Labour is calling on peers to reject controversial secondary legislation governing competition and the tendering of NHS services.

Shadow health secretary Andy Burnham said the opposition had tabled a rare “fatal” motion, in response to new regulations on when contracts should be opened up to competition.

If passed, the motion would see the regulations dropped in their entirety, Labour said.

Mr Burnham claimed Parliament had been “conned” during the passage of the Health and Social Care Bill. Minister’s promises to let clinical commissioning groups decide when and where to introduce competition for services would be “rendered worthless by regulations mandating compulsory competitive tendering across the NHS”, he added.

The “fatal” motion is so-called because it sees the House of Lords reject a statutory instrument introduced by the government, the strongest measure available to the upper house.

Labour has used the motion only twice since the Coalition government took office in 2010.

The regulations are due to come into force at the start of April, but the debate and vote will now take place in March.

The government published secondary legislation covering competition and procurement earlier this month.

It is intended to put the “principles and rules of co-operation and competition” used by the NHS Co-operation and Competition Panel on a statutory basis, and to charge healthcare sector regulator Monitor with enforcing them.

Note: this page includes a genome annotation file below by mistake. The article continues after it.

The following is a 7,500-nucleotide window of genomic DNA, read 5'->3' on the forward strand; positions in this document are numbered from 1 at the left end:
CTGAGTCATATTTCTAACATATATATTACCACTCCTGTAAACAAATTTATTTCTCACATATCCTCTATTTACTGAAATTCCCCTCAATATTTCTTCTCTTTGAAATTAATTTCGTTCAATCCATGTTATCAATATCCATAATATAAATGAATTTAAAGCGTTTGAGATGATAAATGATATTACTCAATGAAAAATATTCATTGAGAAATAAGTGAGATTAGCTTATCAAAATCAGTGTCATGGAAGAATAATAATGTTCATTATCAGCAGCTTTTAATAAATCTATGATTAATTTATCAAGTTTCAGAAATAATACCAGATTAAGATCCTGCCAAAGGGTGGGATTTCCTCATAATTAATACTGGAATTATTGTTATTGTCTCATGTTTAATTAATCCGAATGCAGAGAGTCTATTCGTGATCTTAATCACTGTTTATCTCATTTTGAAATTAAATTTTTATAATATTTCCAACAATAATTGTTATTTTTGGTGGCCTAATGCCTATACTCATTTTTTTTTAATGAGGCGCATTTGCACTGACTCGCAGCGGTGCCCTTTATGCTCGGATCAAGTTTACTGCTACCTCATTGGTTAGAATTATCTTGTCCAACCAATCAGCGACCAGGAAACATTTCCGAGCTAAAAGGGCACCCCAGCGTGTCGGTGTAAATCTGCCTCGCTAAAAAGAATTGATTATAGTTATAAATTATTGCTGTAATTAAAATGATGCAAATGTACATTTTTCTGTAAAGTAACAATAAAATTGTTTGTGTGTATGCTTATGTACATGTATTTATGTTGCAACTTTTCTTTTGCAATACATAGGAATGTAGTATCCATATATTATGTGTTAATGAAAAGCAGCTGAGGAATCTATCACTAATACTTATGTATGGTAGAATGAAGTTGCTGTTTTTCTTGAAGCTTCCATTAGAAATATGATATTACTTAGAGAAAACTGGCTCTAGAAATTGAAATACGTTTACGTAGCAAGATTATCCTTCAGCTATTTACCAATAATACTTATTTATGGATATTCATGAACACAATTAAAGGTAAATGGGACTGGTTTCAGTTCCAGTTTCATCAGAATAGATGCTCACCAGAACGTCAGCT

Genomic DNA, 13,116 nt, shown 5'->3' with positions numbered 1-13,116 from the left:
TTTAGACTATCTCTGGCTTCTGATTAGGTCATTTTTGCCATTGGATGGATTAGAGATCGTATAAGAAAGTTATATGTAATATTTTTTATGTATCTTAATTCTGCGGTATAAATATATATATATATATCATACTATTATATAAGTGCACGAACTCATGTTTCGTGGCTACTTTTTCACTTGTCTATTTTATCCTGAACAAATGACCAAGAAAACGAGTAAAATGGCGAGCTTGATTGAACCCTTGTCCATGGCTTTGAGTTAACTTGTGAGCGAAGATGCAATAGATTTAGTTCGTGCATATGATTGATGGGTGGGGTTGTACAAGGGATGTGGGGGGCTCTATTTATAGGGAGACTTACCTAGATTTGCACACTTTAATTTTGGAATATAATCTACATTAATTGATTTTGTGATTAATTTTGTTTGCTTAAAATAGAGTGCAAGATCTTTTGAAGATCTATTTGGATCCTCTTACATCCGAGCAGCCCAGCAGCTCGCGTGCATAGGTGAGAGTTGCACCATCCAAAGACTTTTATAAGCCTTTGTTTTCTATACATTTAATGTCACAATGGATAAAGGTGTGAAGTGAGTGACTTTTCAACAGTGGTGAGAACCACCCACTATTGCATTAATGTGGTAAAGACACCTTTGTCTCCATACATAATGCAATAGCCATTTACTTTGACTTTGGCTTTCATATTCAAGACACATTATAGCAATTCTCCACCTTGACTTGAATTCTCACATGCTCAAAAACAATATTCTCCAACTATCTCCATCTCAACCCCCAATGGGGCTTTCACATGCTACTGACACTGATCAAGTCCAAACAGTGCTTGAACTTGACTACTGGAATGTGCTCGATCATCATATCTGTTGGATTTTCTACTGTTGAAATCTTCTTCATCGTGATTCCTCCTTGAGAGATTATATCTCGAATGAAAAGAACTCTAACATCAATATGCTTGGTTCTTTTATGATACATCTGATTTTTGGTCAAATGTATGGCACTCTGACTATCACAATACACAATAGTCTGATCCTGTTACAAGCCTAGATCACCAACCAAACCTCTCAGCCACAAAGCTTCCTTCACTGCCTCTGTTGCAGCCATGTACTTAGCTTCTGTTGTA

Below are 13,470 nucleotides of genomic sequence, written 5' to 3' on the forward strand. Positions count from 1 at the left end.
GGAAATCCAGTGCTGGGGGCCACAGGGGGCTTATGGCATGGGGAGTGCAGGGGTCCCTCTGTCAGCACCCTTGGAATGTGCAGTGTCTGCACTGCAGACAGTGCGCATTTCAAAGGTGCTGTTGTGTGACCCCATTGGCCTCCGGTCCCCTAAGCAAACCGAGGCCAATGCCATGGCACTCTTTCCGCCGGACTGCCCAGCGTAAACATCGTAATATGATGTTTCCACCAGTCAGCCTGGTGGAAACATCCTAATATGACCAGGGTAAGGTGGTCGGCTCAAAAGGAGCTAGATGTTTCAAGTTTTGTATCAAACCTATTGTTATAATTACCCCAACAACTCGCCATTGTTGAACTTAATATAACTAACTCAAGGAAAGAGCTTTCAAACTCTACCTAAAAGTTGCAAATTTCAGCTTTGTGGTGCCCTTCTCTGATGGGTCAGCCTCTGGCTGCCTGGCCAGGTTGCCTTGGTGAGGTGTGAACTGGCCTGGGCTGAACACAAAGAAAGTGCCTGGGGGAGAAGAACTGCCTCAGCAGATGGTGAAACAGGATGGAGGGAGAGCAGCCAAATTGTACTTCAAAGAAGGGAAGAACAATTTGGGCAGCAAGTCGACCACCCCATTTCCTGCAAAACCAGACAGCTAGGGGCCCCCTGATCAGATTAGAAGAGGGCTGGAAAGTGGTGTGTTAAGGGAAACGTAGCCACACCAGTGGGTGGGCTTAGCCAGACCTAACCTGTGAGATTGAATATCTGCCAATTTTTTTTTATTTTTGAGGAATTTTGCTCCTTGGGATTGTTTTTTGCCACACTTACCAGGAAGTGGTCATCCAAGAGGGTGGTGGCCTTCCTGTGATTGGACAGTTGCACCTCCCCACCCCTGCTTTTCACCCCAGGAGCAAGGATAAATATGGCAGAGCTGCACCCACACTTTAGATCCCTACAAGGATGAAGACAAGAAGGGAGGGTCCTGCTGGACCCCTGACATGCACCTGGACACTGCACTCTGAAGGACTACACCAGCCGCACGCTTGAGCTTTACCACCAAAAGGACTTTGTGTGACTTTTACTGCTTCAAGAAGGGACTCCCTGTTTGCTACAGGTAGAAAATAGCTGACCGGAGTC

The panel was an advisory body to the Department of Health and relied on the health secretary to order implementation of any recommendations it made. Under the Health and Social Care Act it will become part of Monitor.

Lawyers working in the NHS have told HSJ the new regulations could have wide-reaching implications for the mix of providers of NHS-funded services.

The rules ban “any restrictions on competition that are not necessary” and would see Monitor overrule clinical commissioning groups to tender a service if GPs could not prove a decision not to do so was “in the interests” of patients.

The regulations say contracts can only be awarded without tender for “technical reasons” or “reasons of extreme urgency”.

One health service lawyer told HSJ: “I think this is a real move towards privatisation, towards opening up a market.”

Asked about criticism of the regulations earlier this week, Lord Howe told HSJ: “I had a very useful meeting with my Liberal Democrat colleagues yesterday and it’s clear that they share the anxieties that you’ve spoken about.

“So it’s right that we reflect on those concerns which we are now doing. The thing we want is for the health service to get a different message to the one that we have been giving consistently up until now, because there is no change in policy.”